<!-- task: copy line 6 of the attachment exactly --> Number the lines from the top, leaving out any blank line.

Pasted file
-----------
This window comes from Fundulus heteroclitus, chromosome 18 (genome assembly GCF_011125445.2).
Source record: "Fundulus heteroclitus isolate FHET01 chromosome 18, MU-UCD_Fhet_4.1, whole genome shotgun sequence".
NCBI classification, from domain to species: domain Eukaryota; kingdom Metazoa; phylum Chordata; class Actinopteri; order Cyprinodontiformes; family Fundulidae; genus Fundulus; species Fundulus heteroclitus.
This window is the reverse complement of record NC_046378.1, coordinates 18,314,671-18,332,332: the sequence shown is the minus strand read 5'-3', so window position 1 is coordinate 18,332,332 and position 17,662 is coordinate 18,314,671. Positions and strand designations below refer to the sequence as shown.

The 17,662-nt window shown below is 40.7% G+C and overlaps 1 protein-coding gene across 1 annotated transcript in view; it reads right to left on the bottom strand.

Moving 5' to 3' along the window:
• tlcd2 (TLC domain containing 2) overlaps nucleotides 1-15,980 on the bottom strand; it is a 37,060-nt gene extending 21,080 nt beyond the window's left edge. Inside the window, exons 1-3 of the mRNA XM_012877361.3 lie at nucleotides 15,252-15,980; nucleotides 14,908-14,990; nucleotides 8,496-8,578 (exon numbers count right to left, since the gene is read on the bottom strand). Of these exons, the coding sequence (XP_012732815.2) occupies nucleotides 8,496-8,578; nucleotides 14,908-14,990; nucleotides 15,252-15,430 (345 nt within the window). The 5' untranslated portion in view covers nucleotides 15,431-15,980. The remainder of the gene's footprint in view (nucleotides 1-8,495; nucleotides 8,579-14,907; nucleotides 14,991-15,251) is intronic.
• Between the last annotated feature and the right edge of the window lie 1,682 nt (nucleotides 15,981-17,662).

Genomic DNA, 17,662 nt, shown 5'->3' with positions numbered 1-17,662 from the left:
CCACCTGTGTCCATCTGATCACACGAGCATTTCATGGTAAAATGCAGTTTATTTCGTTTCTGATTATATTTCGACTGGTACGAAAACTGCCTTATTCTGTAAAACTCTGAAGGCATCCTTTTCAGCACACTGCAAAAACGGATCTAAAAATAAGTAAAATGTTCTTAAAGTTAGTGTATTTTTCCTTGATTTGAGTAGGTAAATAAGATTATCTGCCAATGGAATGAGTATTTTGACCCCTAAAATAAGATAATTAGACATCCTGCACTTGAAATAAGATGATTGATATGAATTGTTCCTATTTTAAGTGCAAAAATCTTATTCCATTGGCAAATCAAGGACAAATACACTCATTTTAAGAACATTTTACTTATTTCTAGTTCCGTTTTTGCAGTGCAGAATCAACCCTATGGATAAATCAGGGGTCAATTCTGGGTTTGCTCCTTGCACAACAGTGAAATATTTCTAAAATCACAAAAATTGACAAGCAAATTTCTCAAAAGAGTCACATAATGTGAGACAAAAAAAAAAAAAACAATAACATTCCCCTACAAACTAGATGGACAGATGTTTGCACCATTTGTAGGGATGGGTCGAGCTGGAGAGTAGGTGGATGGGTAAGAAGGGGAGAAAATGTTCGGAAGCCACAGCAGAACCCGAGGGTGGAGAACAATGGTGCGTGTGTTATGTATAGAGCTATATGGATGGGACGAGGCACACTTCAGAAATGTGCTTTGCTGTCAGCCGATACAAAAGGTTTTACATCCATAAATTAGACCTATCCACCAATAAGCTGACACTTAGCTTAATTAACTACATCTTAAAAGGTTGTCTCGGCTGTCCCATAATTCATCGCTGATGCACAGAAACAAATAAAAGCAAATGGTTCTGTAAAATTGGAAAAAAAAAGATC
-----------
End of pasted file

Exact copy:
Moving 5' to 3' along the window: